Comments on: How Not to Install Windows on your Mac’s External Disk /rants/how-not-to-install-windows-on-your-macs-external-disk/ sealed abstract class drew {} Sun, 27 Mar 2016 22:51:38 +0000 hourly 1 By: WaveMechanic /rants/how-not-to-install-windows-on-your-macs-external-disk/comment-page-1/#comment-11629 Sat, 04 Jan 2014 23:12:16 +0000 /?p=1613#comment-11629 Drew, your well-written and highly informative piece was a walk down memory lane for me. In the good old days you just set your front panel switches on your PDP8, loaded your paper tape and away you went. Ah well, times have changed, as have we all.

FWIW I’ve had some success booting a Mac Pro 4.1 (early 2009, OSX 10.8.4) into W7 SP1 Ult on an external RAID0 array (2xM4 64GB SSD’s) connected to a Marvell 88SE9230-based PCIe X2 4-port SATAIII controller card, Syba’s SI-PEX40057 (cheap-cheap).

The array was created with Marvell’s MSU app in Win7 booted from an internal bootcamp drive, with the SATA card in slot 4. After a reboot to OSX, Disk Utility was used to partition the RAID0 drive as GUID/HSFJ. iPartition was then used to shrink that partition to a minimum size (214.6 MB for me, YMMV) and partition the rest for MS Data w/NTFS format, “Visible to Windows” and “Active”. Finally a previously-saved W7 SP1 Ult winclone image made from the internal boot camp partition was restored to the MS partition on the external RAID0 disk. Reboot, wait for the chkdsk in Win7 (invisible, just a loooong blank screen, then restart) and voila, bootcamp on an external disk – a RAID0 array, even.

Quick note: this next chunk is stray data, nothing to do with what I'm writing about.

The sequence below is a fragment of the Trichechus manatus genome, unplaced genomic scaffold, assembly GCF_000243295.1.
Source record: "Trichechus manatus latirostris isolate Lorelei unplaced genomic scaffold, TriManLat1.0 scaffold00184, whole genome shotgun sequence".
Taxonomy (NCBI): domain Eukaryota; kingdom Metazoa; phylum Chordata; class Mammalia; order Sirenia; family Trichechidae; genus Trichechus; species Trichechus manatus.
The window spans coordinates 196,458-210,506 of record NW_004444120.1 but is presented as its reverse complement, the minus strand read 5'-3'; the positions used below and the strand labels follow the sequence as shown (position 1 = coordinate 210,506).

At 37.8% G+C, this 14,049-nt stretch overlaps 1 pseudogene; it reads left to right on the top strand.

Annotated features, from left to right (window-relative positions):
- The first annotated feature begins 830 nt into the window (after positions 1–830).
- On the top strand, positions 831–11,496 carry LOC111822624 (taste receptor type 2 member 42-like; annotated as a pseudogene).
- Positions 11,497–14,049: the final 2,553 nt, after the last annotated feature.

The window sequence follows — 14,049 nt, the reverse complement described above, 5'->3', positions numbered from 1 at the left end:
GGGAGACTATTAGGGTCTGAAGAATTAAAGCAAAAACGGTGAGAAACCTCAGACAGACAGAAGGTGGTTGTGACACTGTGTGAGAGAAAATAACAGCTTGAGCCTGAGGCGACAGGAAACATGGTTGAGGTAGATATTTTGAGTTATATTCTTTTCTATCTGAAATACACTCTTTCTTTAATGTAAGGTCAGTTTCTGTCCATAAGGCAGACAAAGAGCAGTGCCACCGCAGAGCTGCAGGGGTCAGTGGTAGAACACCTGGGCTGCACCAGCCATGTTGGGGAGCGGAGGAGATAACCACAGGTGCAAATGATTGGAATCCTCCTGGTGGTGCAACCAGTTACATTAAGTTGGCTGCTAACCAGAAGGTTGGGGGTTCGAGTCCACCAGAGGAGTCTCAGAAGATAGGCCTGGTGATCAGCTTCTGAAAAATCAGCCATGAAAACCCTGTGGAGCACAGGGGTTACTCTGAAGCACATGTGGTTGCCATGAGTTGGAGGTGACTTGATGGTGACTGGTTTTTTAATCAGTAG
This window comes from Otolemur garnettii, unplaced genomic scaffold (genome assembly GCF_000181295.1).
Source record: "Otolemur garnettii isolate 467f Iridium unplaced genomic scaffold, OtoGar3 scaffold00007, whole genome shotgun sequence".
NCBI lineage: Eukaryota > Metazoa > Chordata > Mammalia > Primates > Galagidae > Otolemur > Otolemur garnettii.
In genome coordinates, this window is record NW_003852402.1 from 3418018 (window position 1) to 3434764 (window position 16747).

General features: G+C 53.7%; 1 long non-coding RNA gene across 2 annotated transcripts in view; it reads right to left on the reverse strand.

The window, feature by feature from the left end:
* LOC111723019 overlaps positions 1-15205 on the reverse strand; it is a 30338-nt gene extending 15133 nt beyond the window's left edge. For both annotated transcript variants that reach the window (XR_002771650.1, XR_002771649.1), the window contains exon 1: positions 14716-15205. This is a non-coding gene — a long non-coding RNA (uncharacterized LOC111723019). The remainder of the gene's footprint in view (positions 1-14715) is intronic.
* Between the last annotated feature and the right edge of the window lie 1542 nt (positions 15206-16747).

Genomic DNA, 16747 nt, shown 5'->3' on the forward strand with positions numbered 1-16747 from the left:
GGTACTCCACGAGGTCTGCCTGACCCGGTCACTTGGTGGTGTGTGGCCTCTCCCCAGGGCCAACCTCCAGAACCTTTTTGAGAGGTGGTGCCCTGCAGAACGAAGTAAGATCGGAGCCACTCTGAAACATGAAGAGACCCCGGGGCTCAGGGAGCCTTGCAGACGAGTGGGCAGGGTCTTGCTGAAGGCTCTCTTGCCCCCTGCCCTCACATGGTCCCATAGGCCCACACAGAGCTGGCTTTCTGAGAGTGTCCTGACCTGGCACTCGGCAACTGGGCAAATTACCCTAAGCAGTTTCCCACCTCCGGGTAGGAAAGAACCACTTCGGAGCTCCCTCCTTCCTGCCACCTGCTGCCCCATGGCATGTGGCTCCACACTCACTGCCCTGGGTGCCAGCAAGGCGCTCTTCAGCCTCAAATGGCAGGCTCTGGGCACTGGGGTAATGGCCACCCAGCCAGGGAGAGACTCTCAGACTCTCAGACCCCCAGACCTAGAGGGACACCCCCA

But not all is well. I have a problem, a problem of greed and stupidity. I have a second Syba card, an SI-PEX40058. Same Marvell chip but 2 SATA + 2 eSATA ports. And I have another RAID0 array I want to use.

Obviously I’m criminally oblivious to the risk of RAID0 configurations on consumer SSD’s, but I confess, I may have experimented with “drugs” at MIT back in the 70’s, so that’s the least of my flaws.

Anyway, if I have both cards installed (no matter which slots I pick) the W7 boot process reaches a blank screen and stays there, forever, or at least as long (45 minutes) as I’ve tried waiting.